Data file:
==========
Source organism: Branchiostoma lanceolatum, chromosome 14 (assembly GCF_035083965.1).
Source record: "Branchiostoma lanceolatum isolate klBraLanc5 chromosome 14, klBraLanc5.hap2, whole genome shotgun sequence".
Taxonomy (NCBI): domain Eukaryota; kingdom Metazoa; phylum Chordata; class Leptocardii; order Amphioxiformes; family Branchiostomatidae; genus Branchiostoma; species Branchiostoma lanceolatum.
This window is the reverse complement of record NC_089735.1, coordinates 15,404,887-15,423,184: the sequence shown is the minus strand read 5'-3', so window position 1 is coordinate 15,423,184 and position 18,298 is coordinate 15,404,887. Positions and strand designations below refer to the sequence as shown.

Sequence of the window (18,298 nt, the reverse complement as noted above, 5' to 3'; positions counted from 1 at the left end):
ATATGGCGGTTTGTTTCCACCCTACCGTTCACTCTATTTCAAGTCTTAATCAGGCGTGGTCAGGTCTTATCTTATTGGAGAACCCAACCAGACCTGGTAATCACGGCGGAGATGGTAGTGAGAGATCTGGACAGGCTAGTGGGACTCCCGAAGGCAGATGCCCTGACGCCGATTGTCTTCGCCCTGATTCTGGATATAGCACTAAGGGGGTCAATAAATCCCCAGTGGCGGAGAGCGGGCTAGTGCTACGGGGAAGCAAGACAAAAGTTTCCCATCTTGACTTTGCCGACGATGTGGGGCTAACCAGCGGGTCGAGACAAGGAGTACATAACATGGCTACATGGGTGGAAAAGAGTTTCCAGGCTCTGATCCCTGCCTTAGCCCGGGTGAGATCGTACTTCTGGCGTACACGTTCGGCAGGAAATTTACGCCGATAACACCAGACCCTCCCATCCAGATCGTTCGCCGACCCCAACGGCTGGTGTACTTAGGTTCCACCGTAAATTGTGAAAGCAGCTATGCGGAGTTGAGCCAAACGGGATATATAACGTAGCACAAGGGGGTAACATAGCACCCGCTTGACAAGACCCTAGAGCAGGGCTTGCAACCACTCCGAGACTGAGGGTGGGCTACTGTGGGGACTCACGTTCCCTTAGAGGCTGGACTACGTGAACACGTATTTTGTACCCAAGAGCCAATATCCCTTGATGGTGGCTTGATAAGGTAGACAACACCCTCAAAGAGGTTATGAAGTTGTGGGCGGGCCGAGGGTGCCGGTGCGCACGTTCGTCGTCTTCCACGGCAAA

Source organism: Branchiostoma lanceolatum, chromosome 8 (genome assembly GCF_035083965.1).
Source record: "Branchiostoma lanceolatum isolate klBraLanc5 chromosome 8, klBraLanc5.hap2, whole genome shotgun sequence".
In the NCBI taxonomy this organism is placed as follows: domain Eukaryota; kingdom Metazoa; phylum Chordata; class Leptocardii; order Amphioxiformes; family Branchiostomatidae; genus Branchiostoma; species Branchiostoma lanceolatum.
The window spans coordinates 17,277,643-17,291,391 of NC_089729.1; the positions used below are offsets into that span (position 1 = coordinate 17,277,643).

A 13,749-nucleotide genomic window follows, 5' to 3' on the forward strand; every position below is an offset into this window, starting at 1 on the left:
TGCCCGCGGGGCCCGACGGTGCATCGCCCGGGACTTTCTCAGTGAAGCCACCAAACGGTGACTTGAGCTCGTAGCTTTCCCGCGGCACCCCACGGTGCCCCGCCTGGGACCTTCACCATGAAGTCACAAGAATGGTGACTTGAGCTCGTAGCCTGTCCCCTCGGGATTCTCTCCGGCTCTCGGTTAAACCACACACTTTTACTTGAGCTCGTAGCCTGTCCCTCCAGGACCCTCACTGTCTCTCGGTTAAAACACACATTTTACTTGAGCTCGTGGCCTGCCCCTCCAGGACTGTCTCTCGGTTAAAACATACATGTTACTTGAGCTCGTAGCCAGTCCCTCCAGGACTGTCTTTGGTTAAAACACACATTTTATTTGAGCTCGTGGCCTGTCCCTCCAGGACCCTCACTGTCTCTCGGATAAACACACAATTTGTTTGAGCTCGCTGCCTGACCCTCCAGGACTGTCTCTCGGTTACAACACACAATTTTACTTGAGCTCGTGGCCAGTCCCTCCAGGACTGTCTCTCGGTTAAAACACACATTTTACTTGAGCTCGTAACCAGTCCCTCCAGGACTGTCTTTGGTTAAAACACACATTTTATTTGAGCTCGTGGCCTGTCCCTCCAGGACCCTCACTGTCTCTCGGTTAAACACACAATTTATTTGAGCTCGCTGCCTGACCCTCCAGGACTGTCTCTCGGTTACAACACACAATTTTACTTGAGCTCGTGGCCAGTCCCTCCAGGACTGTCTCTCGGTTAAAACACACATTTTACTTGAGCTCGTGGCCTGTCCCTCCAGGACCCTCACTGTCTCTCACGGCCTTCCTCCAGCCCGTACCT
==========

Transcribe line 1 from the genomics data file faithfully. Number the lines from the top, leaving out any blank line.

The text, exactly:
Source organism: Branchiostoma lanceolatum, chromosome 14 (assembly GCF_035083965.1).